The reaction of the Russian government to the Beslan hostage crisis increasingly recalls that of the American government to the attacks of September 11, 2001. The horrifying events in Beslan, which shocked and angered millions of people all over the world, are being used by the regime of President Vladimir Putin as a pretext for a domestic offensive against basic democratic rights and the implementation of a foreign policy agenda that will inevitably lead to new wars.
While the background to the events in Beslan remains obscure due to the official policy of secrecy, reinforced by Putin’s rejection of an independent inquiry, the Moscow regime has already drawn far-reaching conclusions from the hostage disaster. In the future, regional governors will no longer be elected, but will instead be nominated by the president, and the election law will be changed so as to strip small opposition parties of any real chance of winning office.
Such measures will serve to further strengthen the powers of the president, which under Putin have assumed increasingly authoritarian dimensions. There is now talk of a “strong state with an iron fist,” and parallels have been drawn to the Stalin era.
There barely remains any possibility for democratic control under conditions in which the media is spoon-fed by the Kremlin and the parliament is dependent on the president. All that remains for the people as a whole is to cast their vote every few years in a referendum to confirm a president whose real power base is the intelligence forces and military apparatus.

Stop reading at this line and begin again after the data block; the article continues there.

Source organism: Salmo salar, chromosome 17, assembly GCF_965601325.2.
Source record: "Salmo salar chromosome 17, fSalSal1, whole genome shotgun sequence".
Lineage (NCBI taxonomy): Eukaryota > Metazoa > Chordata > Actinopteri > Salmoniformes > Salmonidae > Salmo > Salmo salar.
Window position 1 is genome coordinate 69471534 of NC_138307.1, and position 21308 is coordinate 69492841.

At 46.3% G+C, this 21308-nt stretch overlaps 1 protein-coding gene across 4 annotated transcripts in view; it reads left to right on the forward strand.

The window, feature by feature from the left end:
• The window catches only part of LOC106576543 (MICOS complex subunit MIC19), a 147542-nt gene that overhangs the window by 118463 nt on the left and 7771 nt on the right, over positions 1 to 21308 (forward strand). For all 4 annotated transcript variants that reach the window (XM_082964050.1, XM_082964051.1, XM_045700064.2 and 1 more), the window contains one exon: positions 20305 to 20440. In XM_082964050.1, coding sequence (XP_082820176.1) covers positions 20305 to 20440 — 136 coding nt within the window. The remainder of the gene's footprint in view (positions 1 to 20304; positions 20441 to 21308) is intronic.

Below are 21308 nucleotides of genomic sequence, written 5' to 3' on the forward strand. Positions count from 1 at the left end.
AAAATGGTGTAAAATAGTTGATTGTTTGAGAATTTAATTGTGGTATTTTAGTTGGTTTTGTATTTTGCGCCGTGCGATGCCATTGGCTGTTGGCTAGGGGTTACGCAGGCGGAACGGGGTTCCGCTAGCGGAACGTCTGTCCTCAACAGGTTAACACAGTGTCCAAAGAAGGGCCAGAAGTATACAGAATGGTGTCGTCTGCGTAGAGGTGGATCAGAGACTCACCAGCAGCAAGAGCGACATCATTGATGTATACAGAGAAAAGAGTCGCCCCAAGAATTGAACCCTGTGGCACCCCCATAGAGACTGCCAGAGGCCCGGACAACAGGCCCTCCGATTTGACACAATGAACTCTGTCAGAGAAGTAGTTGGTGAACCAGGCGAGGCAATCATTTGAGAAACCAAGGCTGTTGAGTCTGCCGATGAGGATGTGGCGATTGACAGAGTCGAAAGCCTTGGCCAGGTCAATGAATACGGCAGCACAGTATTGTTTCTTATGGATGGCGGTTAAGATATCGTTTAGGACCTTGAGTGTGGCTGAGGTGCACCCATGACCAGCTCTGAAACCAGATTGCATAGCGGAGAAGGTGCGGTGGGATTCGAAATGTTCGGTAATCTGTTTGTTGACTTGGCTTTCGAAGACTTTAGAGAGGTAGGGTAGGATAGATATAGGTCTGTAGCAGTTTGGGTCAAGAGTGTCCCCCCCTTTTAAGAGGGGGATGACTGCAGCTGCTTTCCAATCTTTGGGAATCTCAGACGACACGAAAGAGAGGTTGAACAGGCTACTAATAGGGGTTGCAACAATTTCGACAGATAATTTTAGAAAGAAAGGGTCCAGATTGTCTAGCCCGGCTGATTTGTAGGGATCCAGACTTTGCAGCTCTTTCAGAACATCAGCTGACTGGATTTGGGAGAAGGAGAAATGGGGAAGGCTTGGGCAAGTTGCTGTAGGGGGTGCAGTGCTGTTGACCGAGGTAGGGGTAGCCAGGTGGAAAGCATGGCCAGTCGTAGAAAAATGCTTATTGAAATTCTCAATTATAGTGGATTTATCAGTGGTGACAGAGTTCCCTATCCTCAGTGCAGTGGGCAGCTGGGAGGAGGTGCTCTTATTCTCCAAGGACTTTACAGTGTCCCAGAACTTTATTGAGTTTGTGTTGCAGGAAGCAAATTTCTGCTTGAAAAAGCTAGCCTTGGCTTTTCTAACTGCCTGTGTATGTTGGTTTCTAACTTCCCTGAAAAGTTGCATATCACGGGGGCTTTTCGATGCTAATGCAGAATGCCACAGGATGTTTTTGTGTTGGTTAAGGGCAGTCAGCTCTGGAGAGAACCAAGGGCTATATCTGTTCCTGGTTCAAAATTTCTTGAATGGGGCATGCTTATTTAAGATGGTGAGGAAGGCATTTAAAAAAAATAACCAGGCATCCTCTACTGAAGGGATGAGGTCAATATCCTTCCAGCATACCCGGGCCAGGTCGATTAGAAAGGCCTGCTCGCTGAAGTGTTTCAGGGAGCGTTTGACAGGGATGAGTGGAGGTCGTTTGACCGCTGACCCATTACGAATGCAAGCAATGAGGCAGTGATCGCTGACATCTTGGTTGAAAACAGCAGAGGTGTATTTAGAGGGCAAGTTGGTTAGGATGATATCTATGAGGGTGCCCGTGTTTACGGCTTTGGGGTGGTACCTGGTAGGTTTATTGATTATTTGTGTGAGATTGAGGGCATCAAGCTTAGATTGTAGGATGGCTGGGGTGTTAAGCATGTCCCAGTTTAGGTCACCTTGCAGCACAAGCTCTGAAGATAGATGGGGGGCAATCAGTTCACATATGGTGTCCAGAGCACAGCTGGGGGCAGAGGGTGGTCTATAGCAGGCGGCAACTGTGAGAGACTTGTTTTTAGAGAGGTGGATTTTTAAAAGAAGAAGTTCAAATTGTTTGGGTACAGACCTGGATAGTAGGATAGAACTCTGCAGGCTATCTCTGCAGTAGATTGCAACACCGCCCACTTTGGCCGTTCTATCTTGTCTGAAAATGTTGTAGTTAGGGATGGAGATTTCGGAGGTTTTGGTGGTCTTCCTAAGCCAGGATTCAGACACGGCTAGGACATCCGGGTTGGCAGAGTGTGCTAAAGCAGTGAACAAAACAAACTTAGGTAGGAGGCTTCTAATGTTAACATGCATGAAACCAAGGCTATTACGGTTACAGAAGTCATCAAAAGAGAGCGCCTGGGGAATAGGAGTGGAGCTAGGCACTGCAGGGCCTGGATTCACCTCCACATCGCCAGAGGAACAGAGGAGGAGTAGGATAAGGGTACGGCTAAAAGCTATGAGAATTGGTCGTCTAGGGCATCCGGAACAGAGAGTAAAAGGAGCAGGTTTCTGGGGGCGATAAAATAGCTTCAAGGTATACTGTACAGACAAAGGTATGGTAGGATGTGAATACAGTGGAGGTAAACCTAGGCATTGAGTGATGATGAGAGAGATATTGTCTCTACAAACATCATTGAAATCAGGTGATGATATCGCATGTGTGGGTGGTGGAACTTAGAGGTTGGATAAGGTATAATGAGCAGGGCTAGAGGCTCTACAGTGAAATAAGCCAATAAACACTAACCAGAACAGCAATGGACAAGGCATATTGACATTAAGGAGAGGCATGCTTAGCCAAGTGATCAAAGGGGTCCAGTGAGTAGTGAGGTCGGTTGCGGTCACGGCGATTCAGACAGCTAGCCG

The change in foreign policy after the Beslan hostage crisis was announced by the general chief of staff of the Russian armed forces. Yuri Baluievski threatened that Russia “would undertake all measures to liquidate the terrorist bases in any part of the world.”
Many commentators interpreted this comment as a translation of the Bush doctrine of “pre-emptive war” from American into Russian. Moscow assumes the right to carry out military action against other countries, bypassing international law. The states neighbouring southern Russia, which first achieved independence after the collapse of the Soviet Union, particularly regard this as a threat—especially Georgia, which has been repeatedly accused by Moscow of harbouring Chechen terrorists.
Despite the parallels between the United States and Putin’s Russia, the comparison cannot be taken too far. The threat to the world arising from US aggression is incomparably greater. The United States is economically and militarily a great power and is openly striving to establish world hegemony. Russia is an economic dwarf, whose productive capacity is comparable to that of Holland. Its army is decrepit, and even if it wished to do so, it would be unable to attack distant countries, as did the US in the cases of Serbia, Afghanistan and Iraq. Russia does, however, possess an arsenal of nuclear weapons that it inherited from the Soviet era. In his recent comments, Baluievski excluded the use of such weapons—at least for the present.
Nevertheless, the threat to world peace posed by Baluievski’s announcement should not be underestimated. On the one hand, he has declared that Russia is prepared to violate international laws which formerly provided at least a certain deterrent to direct military action. According to a spokesman for the Carnegie Institute in Moscow: “What the Americans have shown us now constitutes the standard for Russia. The Chinese and the Indians will also follow suit.”